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How to WORK work experience

If you’re a wannabe journalist, chances are you’ll be doing a fair few work experience placements. Spending a week or two in a newspaper/magazine office is an ideal way to make editors remember you for the right reasons, making you a strong contender for future jobs, not to mention the importance of getting a great reference.

So seeing as journalism is so COMPETITIVE and there are SO MANY other people trying to make it just like you, you need to make sure you stand out from the HUNDREDS AND THOUSANDS of other work experience people.

Here are the ways to do it.


Bring value to the workplace. Yes it’s a learning experience and you will need to be taught a few things, but once you have mastered the tasks make it your mission to really impress them. Be better than the last intern; how much work can you get done in a day? Take initiative and offer your ideas: make sure they know how good you are. It’s a chance to sell yourself and prove you’ve got something to give.

Be confident

Speak up when spoken too, say hello to the big boss even if he is slightly scary. If you hear someone struggling with something that you are an expert in, go over and offer to help. And if you’re struggling, don’t be afraid to ask for help.


For that period of time, you should pretty much live and breathe the placement. Yes, you might have to get up at 6.30am every morning for two weeks and you might miss Eastenders but it’s good practice for the real world. Put that job before anything else. If you need to, have something to motivate you to look forward to at the end.


If you are going to be late or sick, ring your boss as soon as you know. People don’t get pissed off because you’re ill and can’t come in, they get pissed off because you didn’t bother to tell them and ringing in sick is far more believable when you don’t do it at 4pm. They are not going to shout; they’ll say ‘thanks for letting me know, hope you feel better soon, let me know how you are tomorrow’. Easy.

Be social

This one is really really important. No matter how hard you work, if you don’t make a positive contribution to the office atmosphere, you won’t impress.

–        Never make yourself a drink without asking anyone else if they want one and offer to help if someone is given orders from the entire office

–        Is there a big group that go for lunch together? Go with them

–        Always accept drinks after work invitations

–        Join in with banter. You are far more likely to be liked for being a bit of a div than for being the one that doesn’t speak

Keep in touch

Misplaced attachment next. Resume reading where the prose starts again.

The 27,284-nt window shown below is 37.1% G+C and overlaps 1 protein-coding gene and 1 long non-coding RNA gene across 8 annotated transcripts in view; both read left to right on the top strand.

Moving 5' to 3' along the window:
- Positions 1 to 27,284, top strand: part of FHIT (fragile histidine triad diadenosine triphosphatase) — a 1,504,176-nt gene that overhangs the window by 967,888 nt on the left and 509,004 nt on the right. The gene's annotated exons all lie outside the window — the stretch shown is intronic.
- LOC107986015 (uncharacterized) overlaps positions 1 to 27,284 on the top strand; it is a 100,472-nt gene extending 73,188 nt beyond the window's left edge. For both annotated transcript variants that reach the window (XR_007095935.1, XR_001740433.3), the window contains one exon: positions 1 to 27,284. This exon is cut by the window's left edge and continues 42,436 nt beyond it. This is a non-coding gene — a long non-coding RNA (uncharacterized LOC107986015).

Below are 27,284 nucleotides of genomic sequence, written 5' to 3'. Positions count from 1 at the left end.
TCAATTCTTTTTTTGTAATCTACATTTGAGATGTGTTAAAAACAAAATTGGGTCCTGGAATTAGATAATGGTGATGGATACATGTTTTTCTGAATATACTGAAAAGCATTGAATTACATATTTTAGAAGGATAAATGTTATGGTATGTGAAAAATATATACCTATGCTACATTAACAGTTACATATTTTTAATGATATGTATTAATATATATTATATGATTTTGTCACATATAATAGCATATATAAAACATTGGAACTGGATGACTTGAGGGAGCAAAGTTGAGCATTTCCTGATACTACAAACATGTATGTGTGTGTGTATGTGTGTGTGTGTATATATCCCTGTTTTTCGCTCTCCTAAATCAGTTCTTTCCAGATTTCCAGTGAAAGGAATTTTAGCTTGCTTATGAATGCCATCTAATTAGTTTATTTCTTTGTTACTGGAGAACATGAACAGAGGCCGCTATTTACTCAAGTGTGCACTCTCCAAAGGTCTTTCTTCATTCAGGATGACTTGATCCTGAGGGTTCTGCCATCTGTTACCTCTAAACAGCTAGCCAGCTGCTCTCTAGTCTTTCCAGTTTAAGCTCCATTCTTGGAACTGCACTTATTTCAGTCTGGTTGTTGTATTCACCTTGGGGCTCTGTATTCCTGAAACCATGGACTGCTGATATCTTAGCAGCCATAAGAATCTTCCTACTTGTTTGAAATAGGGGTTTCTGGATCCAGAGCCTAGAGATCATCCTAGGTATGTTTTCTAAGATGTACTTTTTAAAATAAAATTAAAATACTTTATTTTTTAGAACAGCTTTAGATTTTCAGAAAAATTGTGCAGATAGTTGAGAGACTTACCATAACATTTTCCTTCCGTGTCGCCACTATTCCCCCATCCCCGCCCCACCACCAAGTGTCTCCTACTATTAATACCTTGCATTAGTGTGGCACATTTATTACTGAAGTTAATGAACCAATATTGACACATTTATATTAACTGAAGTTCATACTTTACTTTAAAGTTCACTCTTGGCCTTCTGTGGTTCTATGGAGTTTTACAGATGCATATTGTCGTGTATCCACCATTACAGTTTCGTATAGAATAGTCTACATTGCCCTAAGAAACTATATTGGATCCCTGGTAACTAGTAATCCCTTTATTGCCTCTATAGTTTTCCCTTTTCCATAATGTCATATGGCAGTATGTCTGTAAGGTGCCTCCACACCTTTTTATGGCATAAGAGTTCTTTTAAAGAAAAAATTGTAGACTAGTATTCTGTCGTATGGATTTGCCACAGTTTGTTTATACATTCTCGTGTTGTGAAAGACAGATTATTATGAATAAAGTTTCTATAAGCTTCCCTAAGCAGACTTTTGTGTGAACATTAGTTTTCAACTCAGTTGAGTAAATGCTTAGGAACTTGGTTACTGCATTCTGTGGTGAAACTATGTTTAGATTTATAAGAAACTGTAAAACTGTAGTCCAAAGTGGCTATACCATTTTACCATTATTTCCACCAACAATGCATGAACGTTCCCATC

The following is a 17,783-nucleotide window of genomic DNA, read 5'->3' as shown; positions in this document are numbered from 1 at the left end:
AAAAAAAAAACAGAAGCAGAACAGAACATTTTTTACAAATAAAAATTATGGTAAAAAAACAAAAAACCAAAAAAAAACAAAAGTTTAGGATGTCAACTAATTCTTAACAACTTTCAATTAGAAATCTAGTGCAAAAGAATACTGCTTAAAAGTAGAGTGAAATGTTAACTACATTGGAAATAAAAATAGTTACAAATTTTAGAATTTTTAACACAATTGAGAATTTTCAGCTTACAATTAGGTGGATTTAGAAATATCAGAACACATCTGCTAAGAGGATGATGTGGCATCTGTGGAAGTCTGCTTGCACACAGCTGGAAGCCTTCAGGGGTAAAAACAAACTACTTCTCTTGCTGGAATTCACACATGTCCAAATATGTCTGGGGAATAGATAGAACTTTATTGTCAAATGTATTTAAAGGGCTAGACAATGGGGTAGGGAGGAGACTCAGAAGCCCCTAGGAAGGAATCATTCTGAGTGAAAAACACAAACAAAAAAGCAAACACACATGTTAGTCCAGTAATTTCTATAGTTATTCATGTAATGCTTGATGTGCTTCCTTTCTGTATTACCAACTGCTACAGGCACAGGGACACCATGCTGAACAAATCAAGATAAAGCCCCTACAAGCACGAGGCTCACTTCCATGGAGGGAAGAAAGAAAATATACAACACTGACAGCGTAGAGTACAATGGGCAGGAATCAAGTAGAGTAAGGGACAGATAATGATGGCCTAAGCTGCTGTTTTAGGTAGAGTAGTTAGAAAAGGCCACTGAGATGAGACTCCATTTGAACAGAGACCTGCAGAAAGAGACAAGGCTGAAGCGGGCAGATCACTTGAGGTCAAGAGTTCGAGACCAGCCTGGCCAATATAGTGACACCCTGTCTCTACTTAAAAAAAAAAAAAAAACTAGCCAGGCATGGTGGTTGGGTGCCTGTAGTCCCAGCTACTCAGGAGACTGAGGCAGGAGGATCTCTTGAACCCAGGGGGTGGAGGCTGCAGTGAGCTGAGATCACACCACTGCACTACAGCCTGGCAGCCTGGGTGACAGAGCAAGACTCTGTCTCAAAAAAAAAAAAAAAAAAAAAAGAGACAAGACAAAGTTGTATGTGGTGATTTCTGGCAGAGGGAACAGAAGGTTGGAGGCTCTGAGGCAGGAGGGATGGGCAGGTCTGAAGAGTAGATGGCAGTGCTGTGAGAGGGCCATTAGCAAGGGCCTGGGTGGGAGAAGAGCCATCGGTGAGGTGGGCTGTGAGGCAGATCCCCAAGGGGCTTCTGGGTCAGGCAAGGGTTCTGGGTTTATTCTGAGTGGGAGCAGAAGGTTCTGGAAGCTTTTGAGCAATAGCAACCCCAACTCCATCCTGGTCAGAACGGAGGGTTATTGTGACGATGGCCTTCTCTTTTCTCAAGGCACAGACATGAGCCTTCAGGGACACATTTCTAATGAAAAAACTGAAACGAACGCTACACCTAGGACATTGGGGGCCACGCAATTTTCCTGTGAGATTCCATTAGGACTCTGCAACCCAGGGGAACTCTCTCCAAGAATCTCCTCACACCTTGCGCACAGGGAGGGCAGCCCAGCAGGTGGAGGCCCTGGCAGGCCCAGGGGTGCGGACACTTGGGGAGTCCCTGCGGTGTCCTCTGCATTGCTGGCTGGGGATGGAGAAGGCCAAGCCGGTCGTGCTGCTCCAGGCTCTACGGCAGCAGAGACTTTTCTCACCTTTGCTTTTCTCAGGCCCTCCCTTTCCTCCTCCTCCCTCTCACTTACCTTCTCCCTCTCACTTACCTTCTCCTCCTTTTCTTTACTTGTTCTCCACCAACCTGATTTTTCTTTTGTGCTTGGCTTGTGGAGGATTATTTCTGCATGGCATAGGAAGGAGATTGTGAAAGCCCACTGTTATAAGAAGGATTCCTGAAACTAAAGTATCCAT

Follow your colleagues on Twitter and reply to a tweet every now and again. You never know when knowing them might come in handy in future so make sure they remember who you are. Or even better, is there anything you could carry on doing for the company after the placement is up, perhaps a few blog entries or editing work? If you think you could help make sure they know, and don’t be afraid to ask to get paid (although if it is blog type stuff probably better to accept a byline and experience rather than money).


About Rhian Jones

I am a freelance music business journalist based in London. My career began when I saw an apprenticeship with freelance education journalist Janet Murray advertised in the Guardian. I applied, and after a gruelling two-day Alan Sugar style assessment, got the job, quit university and relocated to London to pursue my dream of a career in the media. The apprenticeship ended on a high when I secured my first journalism job at Music Week. I spent my week days writing news stories, interviewing and learning all about the fast paced nature of putting together a weekly magazine, all while gaining invaluable insight into the inner workings of the music business. After three years and a few promotions, I left my position as news editor to go freelance in 2015. Alongside two regular gigs as London correspondent for US trade rag Hits, and contributing editor for Music Business Worldwide, I've written for publications including Company, Grazia, The Sunday Telegraph, the Guardian, The Independent, Music Ally, Billboard, The Journalist and Music Teacher.

One response »

  1. Pingback: The perfect work experience application | A blagger's guide to getting into journalism

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